But TMK is open for business to those clients who are thinking more proactively about the risks that their supply chains face, Selka continued.

“We’re open for clients who think about their supply chain in a really constructive and holistic way. And actually, by the time they come to speak to us, they’re probably a long way down that road already.”

Caroline Woolley

Caroline Woolley, director and practice leader UK and Europe at the forensic accountants Meaden & Moore, said insurers may be willing to provide cover for direct suppliers but have to be careful about risk accumulation because they may also be covering the direct supplier as a first insured as well as its direct supplier.

“This accumulation and connectivity of risks is really difficult from an insurance perspective to understand. From a data and analytics perspective, it’s something that insurers have to get their heads around for the risks that they face. But if everyone works together to try and look at that connectivity and the accumulation of risk, then we start to make some progress,” she said during an AIRMIC panel discussion on managing supply chain disruption.

Supply chain risk managers should look at the impact of supply chains on their businesses first, do scenario testing and the risk management piece—and then, of course, the insurance piece hopefully can fit in, she continued.

AIRMIC panel discussion titled “Managing supply chain disruption – How can supply chain disruption be managed in this age of interconnected digital risks?” with panel members (left to right): Xavier Mutzig of Johnson Matthey; Adrian Oxley, FM Global; Sharon Palmer, WTW; Richard James, Nuclear Transport Solutions; Caroline Woolley of Meaden & Moore; and Tom Teixeira of Arthur D. Little. Photo credit: L.S. Howard

But Woolley acknowledged that sometimes insurance is expensive, recalling a conversation with a risk manager whose company retains £500 million (over $600 million) via a captive before the external insurance cover kicks in.

Whether or not the risk is insured, insurance does focus a company’s attention to look carefully at supply chain claims, she said, explaining that, in the past, a lot of these losses were swallowed up in operational costs, and the company had to take the attitude, “Well, things happen.”

On the other hand, there will be an impact on the business, even if the losses are not separately identified, Woolley said.

“At least, if it’s insured, people separately identify those events, those issues, those losses, and quantify them. So, that’s one good thing. It is possible to quantify those exposures, and some of them are insurable,” she added.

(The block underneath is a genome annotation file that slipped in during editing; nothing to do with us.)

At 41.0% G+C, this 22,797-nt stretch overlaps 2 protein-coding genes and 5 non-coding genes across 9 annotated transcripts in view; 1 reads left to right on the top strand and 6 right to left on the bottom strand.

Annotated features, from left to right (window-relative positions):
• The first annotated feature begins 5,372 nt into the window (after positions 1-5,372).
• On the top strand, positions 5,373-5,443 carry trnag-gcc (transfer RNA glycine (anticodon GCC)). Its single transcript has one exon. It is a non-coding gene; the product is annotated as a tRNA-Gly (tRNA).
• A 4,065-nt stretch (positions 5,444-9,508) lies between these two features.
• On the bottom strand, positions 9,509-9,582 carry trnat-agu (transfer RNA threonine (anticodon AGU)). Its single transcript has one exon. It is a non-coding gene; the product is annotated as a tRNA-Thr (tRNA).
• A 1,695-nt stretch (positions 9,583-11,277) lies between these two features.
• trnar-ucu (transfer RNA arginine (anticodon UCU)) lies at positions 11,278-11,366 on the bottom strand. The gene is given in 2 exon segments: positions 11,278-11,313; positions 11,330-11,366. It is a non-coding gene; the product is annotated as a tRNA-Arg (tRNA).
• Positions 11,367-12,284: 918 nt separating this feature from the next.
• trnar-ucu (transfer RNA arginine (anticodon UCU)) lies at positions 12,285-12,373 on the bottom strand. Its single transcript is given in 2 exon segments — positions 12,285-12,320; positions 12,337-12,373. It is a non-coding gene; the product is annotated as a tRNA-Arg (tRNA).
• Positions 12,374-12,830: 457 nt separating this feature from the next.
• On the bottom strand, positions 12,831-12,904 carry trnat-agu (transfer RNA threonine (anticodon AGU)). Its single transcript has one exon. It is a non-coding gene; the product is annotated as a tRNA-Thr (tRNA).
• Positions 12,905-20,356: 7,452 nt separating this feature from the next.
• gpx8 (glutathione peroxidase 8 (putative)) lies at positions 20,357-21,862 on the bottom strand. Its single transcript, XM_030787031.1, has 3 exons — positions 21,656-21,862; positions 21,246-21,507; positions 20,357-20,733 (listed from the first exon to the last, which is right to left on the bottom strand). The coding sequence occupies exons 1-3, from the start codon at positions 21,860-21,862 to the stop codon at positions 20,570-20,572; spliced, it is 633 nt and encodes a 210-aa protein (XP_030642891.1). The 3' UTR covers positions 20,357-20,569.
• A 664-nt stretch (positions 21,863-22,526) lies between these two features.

Woolley noted that the normal rules for business continuity may not apply after a natural catastrophe that causes a wide area damage situation. There might not be any phone signals, Internet, and the ability to rebuild quickly is almost impossible.

“There isn’t availability of alternative premises because it’s happened to everyone—it’s wide-area damage. Who will pay for all the mitigating actions that are in your business continuity plan? If it’s an insured event, hopefully insurance will,” she said. While business interruption is covered with property damage insurance, when developing a BCP, “you still have to think about non-damage events as well.”

Woolley recommended starting with the impact on the business of any major interruption and then looking outside at events to see which of them can be insured.

There are losses going on around the world all the time and supply chain interruptions going on all the time, but it’s important to learn from the successes by looking at the past, looking at the future, linking with business continuity and insurers, she emphasized. “I’m a claims person, so I deal with real losses every day. Don’t wait for a loss to happen before quantifying exposures and checking your policies.”

The big challenge is to try to understand the size of the supply chain problem as well as the financial and reputational impact if the disruptive event occurs, said Tom Teixeira, partner with management consultant Arthur D. Little, who also spoke during the AIRMIC panel discussion on supply chains. “We’re seeing more and more challenges from boards and executive committees to say, ‘Look, we’ve got supply chain risk as one of our key risks.’”

Swiss Re said supply chain products include:
Business interruption (BI) insurance, which provides cover for risk of disruptions to production processes resulting from physical damage at a manufacturer. “Currently, BI losses typically comprise 50-70 percent of the total financial losses inflicted by catastrophe events on physical property, a high proportion of which are uninsured.”